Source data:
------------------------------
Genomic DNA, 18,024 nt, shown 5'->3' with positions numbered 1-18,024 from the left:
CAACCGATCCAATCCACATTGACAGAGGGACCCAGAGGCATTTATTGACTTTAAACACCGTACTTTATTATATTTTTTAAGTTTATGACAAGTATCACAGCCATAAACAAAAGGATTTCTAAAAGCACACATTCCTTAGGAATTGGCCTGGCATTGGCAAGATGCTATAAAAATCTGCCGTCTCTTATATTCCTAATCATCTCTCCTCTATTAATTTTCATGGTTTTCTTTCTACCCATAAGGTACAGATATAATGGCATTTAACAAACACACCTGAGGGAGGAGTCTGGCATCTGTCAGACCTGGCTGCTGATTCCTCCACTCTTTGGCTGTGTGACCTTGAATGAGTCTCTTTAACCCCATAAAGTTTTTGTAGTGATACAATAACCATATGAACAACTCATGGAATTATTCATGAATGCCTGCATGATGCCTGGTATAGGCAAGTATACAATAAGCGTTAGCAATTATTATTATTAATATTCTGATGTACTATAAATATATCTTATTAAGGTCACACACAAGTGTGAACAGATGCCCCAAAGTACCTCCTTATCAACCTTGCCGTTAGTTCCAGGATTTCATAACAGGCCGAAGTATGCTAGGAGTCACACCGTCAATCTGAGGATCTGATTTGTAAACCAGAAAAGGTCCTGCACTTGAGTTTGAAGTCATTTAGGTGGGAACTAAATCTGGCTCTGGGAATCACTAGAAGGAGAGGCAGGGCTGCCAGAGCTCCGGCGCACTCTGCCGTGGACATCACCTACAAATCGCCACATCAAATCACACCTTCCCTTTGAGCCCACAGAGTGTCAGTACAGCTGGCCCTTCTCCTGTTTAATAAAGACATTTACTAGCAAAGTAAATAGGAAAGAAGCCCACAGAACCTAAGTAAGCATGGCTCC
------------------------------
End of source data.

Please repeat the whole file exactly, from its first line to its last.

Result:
Genomic DNA, 18,024 nt, shown 5'->3' with positions numbered 1-18,024 from the left:
CAACCGATCCAATCCACATTGACAGAGGGACCCAGAGGCATTTATTGACTTTAAACACCGTACTTTATTATATTTTTTAAGTTTATGACAAGTATCACAGCCATAAACAAAAGGATTTCTAAAAGCACACATTCCTTAGGAATTGGCCTGGCATTGGCAAGATGCTATAAAAATCTGCCGTCTCTTATATTCCTAATCATCTCTCCTCTATTAATTTTCATGGTTTTCTTTCTACCCATAAGGTACAGATATAATGGCATTTAACAAACACACCTGAGGGAGGAGTCTGGCATCTGTCAGACCTGGCTGCTGATTCCTCCACTCTTTGGCTGTGTGACCTTGAATGAGTCTCTTTAACCCCATAAAGTTTTTGTAGTGATACAATAACCATATGAACAACTCATGGAATTATTCATGAATGCCTGCATGATGCCTGGTATAGGCAAGTATACAATAAGCGTTAGCAATTATTATTATTAATATTCTGATGTACTATAAATATATCTTATTAAGGTCACACACAAGTGTGAACAGATGCCCCAAAGTACCTCCTTATCAACCTTGCCGTTAGTTCCAGGATTTCATAACAGGCCGAAGTATGCTAGGAGTCACACCGTCAATCTGAGGATCTGATTTGTAAACCAGAAAAGGTCCTGCACTTGAGTTTGAAGTCATTTAGGTGGGAACTAAATCTGGCTCTGGGAATCACTAGAAGGAGAGGCAGGGCTGCCAGAGCTCCGGCGCACTCTGCCGTGGACATCACCTACAAATCGCCACATCAAATCACACCTTCCCTTTGAGCCCACAGAGTGTCAGTACAGCTGGCCCTTCTCCTGTTTAATAAAGACATTTACTAGCAAAGTAAATAGGAAAGAAGCCCACAGAACCTAAGTAAGCATGGCTCC